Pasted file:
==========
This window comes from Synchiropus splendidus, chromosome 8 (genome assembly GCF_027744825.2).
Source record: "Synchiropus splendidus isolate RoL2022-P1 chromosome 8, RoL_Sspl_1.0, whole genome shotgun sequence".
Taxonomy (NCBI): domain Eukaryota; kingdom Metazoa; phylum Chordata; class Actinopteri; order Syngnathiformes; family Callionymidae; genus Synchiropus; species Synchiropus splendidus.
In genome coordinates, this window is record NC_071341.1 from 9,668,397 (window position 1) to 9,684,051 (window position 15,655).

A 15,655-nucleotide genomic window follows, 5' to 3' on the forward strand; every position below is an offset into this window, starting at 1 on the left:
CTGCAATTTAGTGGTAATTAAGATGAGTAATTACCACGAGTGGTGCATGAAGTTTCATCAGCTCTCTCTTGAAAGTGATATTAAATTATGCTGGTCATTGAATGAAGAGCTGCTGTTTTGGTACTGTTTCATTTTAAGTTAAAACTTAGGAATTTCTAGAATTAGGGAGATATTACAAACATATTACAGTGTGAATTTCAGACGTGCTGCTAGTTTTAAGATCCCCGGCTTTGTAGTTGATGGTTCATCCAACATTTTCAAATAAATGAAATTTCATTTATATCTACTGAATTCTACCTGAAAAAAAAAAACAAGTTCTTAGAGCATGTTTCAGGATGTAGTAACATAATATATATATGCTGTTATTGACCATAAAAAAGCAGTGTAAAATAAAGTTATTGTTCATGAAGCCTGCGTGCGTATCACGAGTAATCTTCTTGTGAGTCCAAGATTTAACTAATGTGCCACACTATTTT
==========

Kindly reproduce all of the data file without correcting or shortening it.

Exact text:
This window comes from Synchiropus splendidus, chromosome 8 (genome assembly GCF_027744825.2).
Source record: "Synchiropus splendidus isolate RoL2022-P1 chromosome 8, RoL_Sspl_1.0, whole genome shotgun sequence".
Taxonomy (NCBI): domain Eukaryota; kingdom Metazoa; phylum Chordata; class Actinopteri; order Syngnathiformes; family Callionymidae; genus Synchiropus; species Synchiropus splendidus.
In genome coordinates, this window is record NC_071341.1 from 9,668,397 (window position 1) to 9,684,051 (window position 15,655).

A 15,655-nucleotide genomic window follows, 5' to 3' on the forward strand; every position below is an offset into this window, starting at 1 on the left:
CTGCAATTTAGTGGTAATTAAGATGAGTAATTACCACGAGTGGTGCATGAAGTTTCATCAGCTCTCTCTTGAAAGTGATATTAAATTATGCTGGTCATTGAATGAAGAGCTGCTGTTTTGGTACTGTTTCATTTTAAGTTAAAACTTAGGAATTTCTAGAATTAGGGAGATATTACAAACATATTACAGTGTGAATTTCAGACGTGCTGCTAGTTTTAAGATCCCCGGCTTTGTAGTTGATGGTTCATCCAACATTTTCAAATAAATGAAATTTCATTTATATCTACTGAATTCTACCTGAAAAAAAAAAACAAGTTCTTAGAGCATGTTTCAGGATGTAGTAACATAATATATATATGCTGTTATTGACCATAAAAAAGCAGTGTAAAATAAAGTTATTGTTCATGAAGCCTGCGTGCGTATCACGAGTAATCTTCTTGTGAGTCCAAGATTTAACTAATGTGCCACACTATTTT